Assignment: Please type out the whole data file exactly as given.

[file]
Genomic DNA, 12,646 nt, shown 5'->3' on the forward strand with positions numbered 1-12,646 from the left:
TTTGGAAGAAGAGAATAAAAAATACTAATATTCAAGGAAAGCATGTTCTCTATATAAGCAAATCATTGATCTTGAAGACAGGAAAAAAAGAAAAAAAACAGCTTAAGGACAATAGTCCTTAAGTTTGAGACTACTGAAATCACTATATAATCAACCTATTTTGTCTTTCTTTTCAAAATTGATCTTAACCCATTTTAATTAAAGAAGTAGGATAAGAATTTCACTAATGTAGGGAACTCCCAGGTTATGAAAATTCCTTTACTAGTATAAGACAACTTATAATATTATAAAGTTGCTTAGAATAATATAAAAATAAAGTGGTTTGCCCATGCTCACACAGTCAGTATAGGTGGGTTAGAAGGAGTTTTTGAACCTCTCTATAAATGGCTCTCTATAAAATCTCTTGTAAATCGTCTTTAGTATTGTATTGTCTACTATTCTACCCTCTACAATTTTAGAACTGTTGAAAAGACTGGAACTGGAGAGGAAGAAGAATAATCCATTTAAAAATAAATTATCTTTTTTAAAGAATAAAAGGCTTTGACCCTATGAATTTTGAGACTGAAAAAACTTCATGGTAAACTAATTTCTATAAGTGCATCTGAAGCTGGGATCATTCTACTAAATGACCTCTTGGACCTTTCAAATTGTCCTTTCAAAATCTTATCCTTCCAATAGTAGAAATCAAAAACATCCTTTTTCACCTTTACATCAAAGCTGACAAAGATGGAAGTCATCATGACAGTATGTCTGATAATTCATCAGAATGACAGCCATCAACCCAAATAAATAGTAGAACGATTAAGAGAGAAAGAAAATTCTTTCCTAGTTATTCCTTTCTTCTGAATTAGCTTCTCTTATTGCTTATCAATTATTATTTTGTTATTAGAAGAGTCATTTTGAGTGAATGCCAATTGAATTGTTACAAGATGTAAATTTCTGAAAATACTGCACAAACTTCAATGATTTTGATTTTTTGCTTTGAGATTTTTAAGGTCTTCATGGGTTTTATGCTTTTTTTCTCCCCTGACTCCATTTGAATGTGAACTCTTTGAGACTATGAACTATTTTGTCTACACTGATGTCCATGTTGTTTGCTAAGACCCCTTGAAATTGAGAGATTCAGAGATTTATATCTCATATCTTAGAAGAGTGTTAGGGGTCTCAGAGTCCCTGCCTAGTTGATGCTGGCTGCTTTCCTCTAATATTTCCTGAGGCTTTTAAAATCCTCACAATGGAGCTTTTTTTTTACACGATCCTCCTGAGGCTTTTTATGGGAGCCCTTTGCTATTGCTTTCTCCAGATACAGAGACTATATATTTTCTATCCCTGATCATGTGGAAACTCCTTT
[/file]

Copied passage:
Genomic DNA, 12,646 nt, shown 5'->3' on the forward strand with positions numbered 1-12,646 from the left:
TTTGGAAGAAGAGAATAAAAAATACTAATATTCAAGGAAAGCATGTTCTCTATATAAGCAAATCATTGATCTTGAAGACAGGAAAAAAAGAAAAAAAACAGCTTAAGGACAATAGTCCTTAAGTTTGAGACTACTGAAATCACTATATAATCAACCTATTTTGTCTTTCTTTTCAAAATTGATCTTAACCCATTTTAATTAAAGAAGTAGGATAAGAATTTCACTAATGTAGGGAACTCCCAGGTTATGAAAATTCCTTTACTAGTATAAGACAACTTATAATATTATAAAGTTGCTTAGAATAATATAAAAATAAAGTGGTTTGCCCATGCTCACACAGTCAGTATAGGTGGGTTAGAAGGAGTTTTTGAACCTCTCTATAAATGGCTCTCTATAAAATCTCTTGTAAATCGTCTTTAGTATTGTATTGTCTACTATTCTACCCTCTACAATTTTAGAACTGTTGAAAAGACTGGAACTGGAGAGGAAGAAGAATAATCCATTTAAAAATAAATTATCTTTTTTAAAGAATAAAAGGCTTTGACCCTATGAATTTTGAGACTGAAAAAACTTCATGGTAAACTAATTTCTATAAGTGCATCTGAAGCTGGGATCATTCTACTAAATGACCTCTTGGACCTTTCAAATTGTCCTTTCAAAATCTTATCCTTCCAATAGTAGAAATCAAAAACATCCTTTTTCACCTTTACATCAAAGCTGACAAAGATGGAAGTCATCATGACAGTATGTCTGATAATTCATCAGAATGACAGCCATCAACCCAAATAAATAGTAGAACGATTAAGAGAGAAAGAAAATTCTTTCCTAGTTATTCCTTTCTTCTGAATTAGCTTCTCTTATTGCTTATCAATTATTATTTTGTTATTAGAAGAGTCATTTTGAGTGAATGCCAATTGAATTGTTACAAGATGTAAATTTCTGAAAATACTGCACAAACTTCAATGATTTTGATTTTTTGCTTTGAGATTTTTAAGGTCTTCATGGGTTTTATGCTTTTTTTCTCCCCTGACTCCATTTGAATGTGAACTCTTTGAGACTATGAACTATTTTGTCTACACTGATGTCCATGTTGTTTGCTAAGACCCCTTGAAATTGAGAGATTCAGAGATTTATATCTCATATCTTAGAAGAGTGTTAGGGGTCTCAGAGTCCCTGCCTAGTTGATGCTGGCTGCTTTCCTCTAATATTTCCTGAGGCTTTTAAAATCCTCACAATGGAGCTTTTTTTTTACACGATCCTCCTGAGGCTTTTTATGGGAGCCCTTTGCTATTGCTTTCTCCAGATACAGAGACTATATATTTTCTATCCCTGATCATGTGGAAACTCCTTT